It makes me wonder . . . What sort of disciples are we making when we win them with convenience, entertainment, and perpetual optimism?  

7. The Mental Health Collapse of Church Leaders 

All this pressure for bigger and better has led to tremendous strain on pastors over performance metrics. When the growth metrics decline, as they have for many of us through COVID-19, it can feel like failure. It can be identity crushing. Most of us got into ministry because of our heart for pastoral care and faithful preaching. Before we know it, we find ourselves exasperated and we start to think, “I didn’t sign up for this.” 

It makes me wonder . . . Would the attrition rate be as high among clergy if we were measured primarily for our pastoral care and faithful preaching?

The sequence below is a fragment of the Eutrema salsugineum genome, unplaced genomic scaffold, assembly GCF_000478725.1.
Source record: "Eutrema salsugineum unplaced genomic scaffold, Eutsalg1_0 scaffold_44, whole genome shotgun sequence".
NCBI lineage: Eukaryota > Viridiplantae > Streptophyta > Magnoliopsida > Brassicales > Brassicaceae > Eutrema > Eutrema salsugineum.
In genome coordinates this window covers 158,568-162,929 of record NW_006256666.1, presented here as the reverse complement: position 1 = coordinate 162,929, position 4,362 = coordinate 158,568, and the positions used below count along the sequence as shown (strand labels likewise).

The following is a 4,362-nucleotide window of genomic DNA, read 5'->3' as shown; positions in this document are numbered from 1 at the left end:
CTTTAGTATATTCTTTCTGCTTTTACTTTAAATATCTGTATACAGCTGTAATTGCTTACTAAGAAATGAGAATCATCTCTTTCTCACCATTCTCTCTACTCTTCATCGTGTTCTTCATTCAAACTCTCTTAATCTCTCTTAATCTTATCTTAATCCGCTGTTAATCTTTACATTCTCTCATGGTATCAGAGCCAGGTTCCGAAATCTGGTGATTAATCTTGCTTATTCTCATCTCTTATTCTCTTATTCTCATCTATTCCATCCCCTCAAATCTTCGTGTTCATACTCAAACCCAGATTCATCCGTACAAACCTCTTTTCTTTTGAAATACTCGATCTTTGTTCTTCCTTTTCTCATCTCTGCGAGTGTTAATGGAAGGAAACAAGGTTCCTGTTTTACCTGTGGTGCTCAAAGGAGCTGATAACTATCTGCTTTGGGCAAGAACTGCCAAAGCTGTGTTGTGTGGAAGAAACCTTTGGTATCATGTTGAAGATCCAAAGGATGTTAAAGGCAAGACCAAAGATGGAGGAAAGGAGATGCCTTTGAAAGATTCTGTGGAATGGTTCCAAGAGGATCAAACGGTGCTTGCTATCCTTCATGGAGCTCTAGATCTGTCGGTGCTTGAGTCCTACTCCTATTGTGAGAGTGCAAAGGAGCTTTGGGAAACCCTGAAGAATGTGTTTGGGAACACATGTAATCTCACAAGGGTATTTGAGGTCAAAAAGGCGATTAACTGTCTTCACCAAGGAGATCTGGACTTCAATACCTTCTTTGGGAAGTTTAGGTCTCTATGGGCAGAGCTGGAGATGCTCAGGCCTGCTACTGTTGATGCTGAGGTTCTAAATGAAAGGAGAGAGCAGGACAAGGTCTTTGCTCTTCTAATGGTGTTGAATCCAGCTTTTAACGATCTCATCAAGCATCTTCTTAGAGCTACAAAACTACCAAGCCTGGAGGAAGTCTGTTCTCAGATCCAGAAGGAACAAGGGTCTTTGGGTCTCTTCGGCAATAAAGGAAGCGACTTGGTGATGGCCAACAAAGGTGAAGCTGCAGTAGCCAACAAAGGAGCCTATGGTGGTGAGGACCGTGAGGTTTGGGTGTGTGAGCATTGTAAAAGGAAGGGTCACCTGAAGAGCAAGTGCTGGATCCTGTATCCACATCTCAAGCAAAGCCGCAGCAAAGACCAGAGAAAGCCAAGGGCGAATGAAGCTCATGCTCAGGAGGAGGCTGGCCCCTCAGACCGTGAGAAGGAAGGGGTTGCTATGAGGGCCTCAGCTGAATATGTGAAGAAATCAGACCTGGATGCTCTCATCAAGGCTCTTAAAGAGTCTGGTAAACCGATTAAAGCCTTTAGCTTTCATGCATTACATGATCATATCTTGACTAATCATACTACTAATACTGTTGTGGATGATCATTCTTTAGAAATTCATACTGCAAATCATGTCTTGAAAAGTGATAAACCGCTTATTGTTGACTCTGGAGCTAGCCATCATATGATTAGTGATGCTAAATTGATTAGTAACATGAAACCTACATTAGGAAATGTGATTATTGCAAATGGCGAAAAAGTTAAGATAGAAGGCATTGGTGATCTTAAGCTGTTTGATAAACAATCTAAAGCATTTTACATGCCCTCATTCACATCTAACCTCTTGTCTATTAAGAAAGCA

8. The Weakened State of Ongoing Discipleship 

The most tragic part of this is that we can end up losing any real vision for ongoing, lifelong discipleship . . . that “long obedience in the same direction” that Eugene Peterson wrote about. People have a preacher on Sunday, but do they have a pastor who knows them? Do they have a spiritual family? Do they have a burning passion to see their lives conformed to Christ until the day they meet him? This highlights the importance of some sort of healthy small groups system that nurtures pastoral care and leadership in larger churches. 

I was at the grocery recently when I saw a lady I’d never met. She knew me. “You’re my pastor!” she said. She seemed starstruck to finally meet the person she had watched on stage for two years. “It’s like meeting a celebrity,” she commented. I was friendly but uncomfortable. In the car on the way home the situation broke me, “I’ve been her pastor for two years and this is the first time we’ve met.” This wasn’t the first time something like this happened. My prayer is that she is known and loved by other congregants in leadership at our church.